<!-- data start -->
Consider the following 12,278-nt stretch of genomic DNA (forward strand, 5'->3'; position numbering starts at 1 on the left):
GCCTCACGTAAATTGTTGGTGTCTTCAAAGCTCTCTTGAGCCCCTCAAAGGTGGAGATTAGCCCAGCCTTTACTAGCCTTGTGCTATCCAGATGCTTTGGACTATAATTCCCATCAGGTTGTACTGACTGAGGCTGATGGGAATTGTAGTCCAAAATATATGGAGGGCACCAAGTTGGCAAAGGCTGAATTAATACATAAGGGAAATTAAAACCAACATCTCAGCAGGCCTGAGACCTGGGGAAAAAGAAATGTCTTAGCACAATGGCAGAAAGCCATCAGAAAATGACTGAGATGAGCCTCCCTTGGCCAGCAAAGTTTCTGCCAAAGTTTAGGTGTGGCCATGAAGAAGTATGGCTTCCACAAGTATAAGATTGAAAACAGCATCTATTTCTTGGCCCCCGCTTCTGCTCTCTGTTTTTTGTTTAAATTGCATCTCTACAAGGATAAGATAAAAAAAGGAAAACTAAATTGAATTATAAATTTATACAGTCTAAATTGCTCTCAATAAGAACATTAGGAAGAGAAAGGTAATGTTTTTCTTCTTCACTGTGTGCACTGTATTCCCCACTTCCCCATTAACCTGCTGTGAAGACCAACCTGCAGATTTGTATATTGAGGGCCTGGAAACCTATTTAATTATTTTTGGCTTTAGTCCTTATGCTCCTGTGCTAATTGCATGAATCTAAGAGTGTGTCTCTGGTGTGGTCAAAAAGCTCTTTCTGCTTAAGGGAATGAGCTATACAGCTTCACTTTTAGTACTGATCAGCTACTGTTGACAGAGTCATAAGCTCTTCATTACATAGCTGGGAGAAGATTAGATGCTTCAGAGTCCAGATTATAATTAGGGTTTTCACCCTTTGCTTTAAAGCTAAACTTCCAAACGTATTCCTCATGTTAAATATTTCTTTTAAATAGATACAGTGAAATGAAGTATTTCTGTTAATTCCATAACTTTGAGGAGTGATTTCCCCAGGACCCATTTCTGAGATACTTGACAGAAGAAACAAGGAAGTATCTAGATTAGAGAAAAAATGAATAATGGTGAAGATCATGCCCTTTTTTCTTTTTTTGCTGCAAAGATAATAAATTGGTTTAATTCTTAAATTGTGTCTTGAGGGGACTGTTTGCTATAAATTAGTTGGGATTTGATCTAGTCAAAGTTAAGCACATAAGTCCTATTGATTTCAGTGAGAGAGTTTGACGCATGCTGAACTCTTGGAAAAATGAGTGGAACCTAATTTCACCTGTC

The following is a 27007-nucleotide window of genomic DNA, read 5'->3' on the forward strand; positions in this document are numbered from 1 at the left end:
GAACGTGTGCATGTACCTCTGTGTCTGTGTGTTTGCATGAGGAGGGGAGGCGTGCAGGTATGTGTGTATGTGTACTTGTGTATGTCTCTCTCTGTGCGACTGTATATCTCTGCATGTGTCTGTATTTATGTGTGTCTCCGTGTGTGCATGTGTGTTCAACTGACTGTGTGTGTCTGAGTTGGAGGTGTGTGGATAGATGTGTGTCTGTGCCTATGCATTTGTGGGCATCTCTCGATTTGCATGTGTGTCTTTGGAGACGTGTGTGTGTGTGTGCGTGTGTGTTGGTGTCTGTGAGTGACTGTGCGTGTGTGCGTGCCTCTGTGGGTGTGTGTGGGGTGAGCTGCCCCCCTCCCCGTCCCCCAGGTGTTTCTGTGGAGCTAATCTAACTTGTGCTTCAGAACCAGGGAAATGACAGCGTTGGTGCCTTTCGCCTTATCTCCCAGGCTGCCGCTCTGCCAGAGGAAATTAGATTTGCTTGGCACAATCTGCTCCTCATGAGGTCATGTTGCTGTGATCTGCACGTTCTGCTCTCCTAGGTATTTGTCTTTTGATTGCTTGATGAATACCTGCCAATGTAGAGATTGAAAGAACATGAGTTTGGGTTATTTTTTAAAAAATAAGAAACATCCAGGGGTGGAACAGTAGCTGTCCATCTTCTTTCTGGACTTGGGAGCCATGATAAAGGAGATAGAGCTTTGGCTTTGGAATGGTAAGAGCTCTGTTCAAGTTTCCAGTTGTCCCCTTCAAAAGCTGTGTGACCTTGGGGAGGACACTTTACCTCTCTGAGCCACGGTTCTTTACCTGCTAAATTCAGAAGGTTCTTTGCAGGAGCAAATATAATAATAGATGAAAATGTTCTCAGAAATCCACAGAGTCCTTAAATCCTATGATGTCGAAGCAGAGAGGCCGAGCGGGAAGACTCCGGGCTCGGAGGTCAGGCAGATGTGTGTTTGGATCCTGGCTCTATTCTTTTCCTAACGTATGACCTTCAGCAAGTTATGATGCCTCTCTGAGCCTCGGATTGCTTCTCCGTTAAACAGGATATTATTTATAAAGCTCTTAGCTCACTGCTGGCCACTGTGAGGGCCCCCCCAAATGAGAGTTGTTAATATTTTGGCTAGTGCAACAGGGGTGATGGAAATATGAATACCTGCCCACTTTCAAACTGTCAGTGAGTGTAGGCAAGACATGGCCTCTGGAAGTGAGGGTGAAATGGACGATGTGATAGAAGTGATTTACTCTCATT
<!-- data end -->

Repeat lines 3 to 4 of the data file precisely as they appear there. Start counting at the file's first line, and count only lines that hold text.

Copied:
The following is a 27007-nucleotide window of genomic DNA, read 5'->3' on the forward strand; positions in this document are numbered from 1 at the left end:
GAACGTGTGCATGTACCTCTGTGTCTGTGTGTTTGCATGAGGAGGGGAGGCGTGCAGGTATGTGTGTATGTGTACTTGTGTATGTCTCTCTCTGTGCGACTGTATATCTCTGCATGTGTCTGTATTTATGTGTGTCTCCGTGTGTGCATGTGTGTTCAACTGACTGTGTGTGTCTGAGTTGGAGGTGTGTGGATAGATGTGTGTCTGTGCCTATGCATTTGTGGGCATCTCTCGATTTGCATGTGTGTCTTTGGAGACGTGTGTGTGTGTGTGCGTGTGTGTTGGTGTCTGTGAGTGACTGTGCGTGTGTGCGTGCCTCTGTGGGTGTGTGTGGGGTGAGCTGCCCCCCTCCCCGTCCCCCAGGTGTTTCTGTGGAGCTAATCTAACTTGTGCTTCAGAACCAGGGAAATGACAGCGTTGGTGCCTTTCGCCTTATCTCCCAGGCTGCCGCTCTGCCAGAGGAAATTAGATTTGCTTGGCACAATCTGCTCCTCATGAGGTCATGTTGCTGTGATCTGCACGTTCTGCTCTCCTAGGTATTTGTCTTTTGATTGCTTGATGAATACCTGCCAATGTAGAGATTGAAAGAACATGAGTTTGGGTTATTTTTTAAAAAATAAGAAACATCCAGGGGTGGAACAGTAGCTGTCCATCTTCTTTCTGGACTTGGGAGCCATGATAAAGGAGATAGAGCTTTGGCTTTGGAATGGTAAGAGCTCTGTTCAAGTTTCCAGTTGTCCCCTTCAAAAGCTGTGTGACCTTGGGGAGGACACTTTACCTCTCTGAGCCACGGTTCTTTACCTGCTAAATTCAGAAGGTTCTTTGCAGGAGCAAATATAATAATAGATGAAAATGTTCTCAGAAATCCACAGAGTCCTTAAATCCTATGATGTCGAAGCAGAGAGGCCGAGCGGGAAGACTCCGGGCTCGGAGGTCAGGCAGATGTGTGTTTGGATCCTGGCTCTATTCTTTTCCTAACGTATGACCTTCAGCAAGTTATGATGCCTCTCTGAGCCTCGGATTGCTTCTCCGTTAAACAGGATATTATTTATAAAGCTCTTAGCTCACTGCTGGCCACTGTGAGGGCCCCCCCAAATGAGAGTTGTTAATATTTTGGCTAGTGCAACAGGGGTGATGGAAATATGAATACCTGCCCACTTTCAAACTGTCAGTGAGTGTAGGCAAGACATGGCCTCTGGAAGTGAGGGTGAAATGGACGATGTGATAGAAGTGATTTACTCTCATT